News About Public Radio

Faces Of NPR: Sharahn Thomas

Mar 6, 2017

Faces Of NPR is a weekly feature that showcases the people behind NPR, from the voices you hear every day on the radio to the ones who work outside of the recording studio. You'll find out about what they do and what they're inspired by on the daily. This week's post features Director of News Operations, Sharahn Thomas.

The Basics:

Name: Sharahn Thomas

Twitter Handle:@SharahnThomas

Job Title: Director of News Operations

Faces Of NPR: Wes Lindamood

Feb 27, 2017

Faces Of NPR is a weekly feature that showcases the people behind NPR, from the voices you hear every day on the radio to the ones who work outside of the recording studio. You'll find out about what they do and what they're inspired by on the daily. This week's post features Senior Interaction Designer, Wes Lindamood.

The Basics:

Name: Wes Lindamood

Twitter Handle: @lindamood

Job Title: Senior Interaction Designer, NPR Visuals

Your Guide To NPR At SXSW 2017

Feb 24, 2017

Public radio fans, lend us your ears. NPR staff and journalists are once again journeying to Austin, Texas, for the South By Southwest 2017 Conference and Festival. Here's your one-stop guide to connecting with us at panels, meet-ups and our annual NPR Music showcase.

NPR Music

SXSW Showcase 2017 With Support From Blue Headphones

Faces Of NPR: Adam Cole

Feb 22, 2017

Faces Of NPR is a weekly feature that showcases the people behind NPR, from the voices you hear every day on the radio to the ones who work outside of the recording studio. You'll find out about what they do and what they're inspired by on the daily. This week's post features Science Desk Reporter and Skunk Bear host, Adam Cole.

The Basics:

Name: Adam Cole

Faces Of NPR: Leah Donnella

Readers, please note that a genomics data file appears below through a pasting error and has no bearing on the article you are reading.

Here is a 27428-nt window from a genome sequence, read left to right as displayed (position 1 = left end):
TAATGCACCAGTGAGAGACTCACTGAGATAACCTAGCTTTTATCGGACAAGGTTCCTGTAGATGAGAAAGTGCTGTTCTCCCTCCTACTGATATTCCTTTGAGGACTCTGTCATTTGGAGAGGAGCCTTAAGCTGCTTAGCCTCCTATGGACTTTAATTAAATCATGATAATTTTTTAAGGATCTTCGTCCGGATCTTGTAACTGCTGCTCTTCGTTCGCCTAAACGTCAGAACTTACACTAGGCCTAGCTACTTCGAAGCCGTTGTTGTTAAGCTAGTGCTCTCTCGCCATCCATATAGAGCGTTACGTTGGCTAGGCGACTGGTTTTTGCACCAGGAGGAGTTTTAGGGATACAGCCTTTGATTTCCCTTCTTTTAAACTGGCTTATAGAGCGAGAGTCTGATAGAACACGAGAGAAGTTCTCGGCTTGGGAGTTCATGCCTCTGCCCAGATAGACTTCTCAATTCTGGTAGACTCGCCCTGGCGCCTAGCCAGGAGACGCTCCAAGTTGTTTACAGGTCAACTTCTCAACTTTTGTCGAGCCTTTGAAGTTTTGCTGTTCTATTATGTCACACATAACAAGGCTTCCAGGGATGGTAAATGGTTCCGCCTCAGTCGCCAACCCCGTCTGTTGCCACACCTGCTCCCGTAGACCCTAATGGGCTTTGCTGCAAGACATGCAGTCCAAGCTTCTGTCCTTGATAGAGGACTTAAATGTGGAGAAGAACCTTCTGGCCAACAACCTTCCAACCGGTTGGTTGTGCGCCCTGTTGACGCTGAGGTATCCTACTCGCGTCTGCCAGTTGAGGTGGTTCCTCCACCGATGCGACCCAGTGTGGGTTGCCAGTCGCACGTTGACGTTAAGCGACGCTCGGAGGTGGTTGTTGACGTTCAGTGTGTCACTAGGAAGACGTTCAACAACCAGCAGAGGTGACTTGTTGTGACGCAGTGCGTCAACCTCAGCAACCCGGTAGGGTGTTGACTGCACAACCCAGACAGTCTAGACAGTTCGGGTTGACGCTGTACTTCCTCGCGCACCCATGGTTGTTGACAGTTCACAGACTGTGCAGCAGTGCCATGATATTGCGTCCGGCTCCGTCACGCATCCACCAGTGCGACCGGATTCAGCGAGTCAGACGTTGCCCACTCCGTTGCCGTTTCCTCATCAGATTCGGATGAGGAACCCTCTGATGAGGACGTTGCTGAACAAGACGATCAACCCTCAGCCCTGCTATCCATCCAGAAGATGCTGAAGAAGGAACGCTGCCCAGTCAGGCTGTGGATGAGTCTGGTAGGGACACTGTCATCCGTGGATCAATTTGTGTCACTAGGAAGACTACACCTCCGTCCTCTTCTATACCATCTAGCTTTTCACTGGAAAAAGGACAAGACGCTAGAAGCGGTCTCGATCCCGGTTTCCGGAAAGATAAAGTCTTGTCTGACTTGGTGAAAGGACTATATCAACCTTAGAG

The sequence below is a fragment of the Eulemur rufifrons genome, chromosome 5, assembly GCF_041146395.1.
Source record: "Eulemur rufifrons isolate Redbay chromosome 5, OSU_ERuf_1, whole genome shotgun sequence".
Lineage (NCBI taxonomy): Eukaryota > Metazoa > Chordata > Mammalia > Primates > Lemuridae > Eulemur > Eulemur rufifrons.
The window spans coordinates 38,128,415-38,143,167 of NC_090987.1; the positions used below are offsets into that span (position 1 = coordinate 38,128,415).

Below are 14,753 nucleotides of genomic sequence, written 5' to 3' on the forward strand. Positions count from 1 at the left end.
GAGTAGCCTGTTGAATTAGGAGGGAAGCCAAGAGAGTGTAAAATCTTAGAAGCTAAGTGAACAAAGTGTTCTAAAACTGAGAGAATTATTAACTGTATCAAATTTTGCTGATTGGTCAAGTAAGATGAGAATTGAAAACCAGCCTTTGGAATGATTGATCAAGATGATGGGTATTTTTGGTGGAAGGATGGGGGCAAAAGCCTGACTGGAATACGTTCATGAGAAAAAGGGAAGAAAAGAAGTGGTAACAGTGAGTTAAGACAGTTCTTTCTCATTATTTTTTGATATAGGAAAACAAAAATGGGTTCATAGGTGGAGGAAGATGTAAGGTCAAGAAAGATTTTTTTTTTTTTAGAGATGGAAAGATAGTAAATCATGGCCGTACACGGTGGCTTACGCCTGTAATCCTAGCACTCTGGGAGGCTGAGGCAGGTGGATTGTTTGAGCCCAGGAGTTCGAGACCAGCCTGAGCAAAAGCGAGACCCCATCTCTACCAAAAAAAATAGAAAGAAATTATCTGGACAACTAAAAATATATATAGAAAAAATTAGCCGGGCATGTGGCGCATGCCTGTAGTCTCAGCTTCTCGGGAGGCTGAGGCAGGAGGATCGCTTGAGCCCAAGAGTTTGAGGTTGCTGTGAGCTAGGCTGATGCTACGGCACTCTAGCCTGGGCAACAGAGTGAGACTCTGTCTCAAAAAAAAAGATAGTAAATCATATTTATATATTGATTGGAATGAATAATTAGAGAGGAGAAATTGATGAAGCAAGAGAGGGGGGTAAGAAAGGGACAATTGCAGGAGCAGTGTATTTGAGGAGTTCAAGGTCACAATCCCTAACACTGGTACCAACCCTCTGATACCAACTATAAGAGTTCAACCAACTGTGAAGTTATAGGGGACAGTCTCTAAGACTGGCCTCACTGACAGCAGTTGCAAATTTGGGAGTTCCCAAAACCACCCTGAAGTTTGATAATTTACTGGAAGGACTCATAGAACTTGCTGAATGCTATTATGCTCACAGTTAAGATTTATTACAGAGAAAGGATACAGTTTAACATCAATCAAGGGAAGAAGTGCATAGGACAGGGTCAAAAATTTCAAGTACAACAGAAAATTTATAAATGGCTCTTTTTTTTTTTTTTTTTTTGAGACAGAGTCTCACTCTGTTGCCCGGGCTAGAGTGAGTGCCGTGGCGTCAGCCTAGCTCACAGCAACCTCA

Feb 13, 2017

Faces Of NPR is a weekly feature that showcases the people behind NPR, from the voices you hear every day on the radio to the ones who work outside of the recording studio. You'll find out about what they do and what they're inspired by on the daily. This week's post features Code Switch News Assistant, Leah Donnella.

The Basics:

Name: Leah Donnella

Faces Of NPR: Ashley Messenger

Feb 7, 2017

Faces Of NPR is a weekly feature that showcases the people behind NPR, from the voices you hear every day on the radio to the ones who work outside of the recording studio. You'll find out about what they do and what they're inspired by on the daily. This week's post features Senior Associate General Counsel, Ashley Messenger.

The Basics:

Name: Ashley Messenger

Twitter Handle: @ashmessesq

Job Title: Senior Associate General Counsel

John Cain
Michael Hibblen / KUAR News

John Cain, who has been a familiar radio voice for half a century in central Arkansas, marked his 80th birthday Wednesday. He is also known for his efforts to preserve African-American culture. Many longtime friends and colleagues came together at Little Rock's Whitewater Tavern Wednesday night to celebrate with live music and cake.

Cain, who is program director of community radio station KABF-FM 88.3, has also hosted KUAR's 52nd Street Jazz for more than three decades. He has been on the air in some capacity for "51 years and counting."

In 2012 we launched the NPR Music app, a standalone music experience designed to showcase the best music content from NPR and NPR stations. Today we're announcing that we are ending support for the app on both iPhone and iPad.

Faces Of NPR is a weekly feature that showcases the people behind NPR, from the voices you hear every day on the radio to the ones who work outside of the recording studio. You'll find out about what they do and what they're inspired by on the daily. This week's post is our first triple feature—meet Ramtin Arablouei, Casey Herman and Rund Abdelfatah. They are producers for NPR's podcasts How I Built This and TED Radio Hour.

The Basics:

Name: Ramtin Arablouei

The message below was sent by NPR's Senior Vice President of News and Editorial Director Michael Oreskes to the NPR News staff on Jan. 17.

The right of working journalists to do their jobs should not be up for debate when a new administration takes office (or at any other time). But it disturbingly seems to be.

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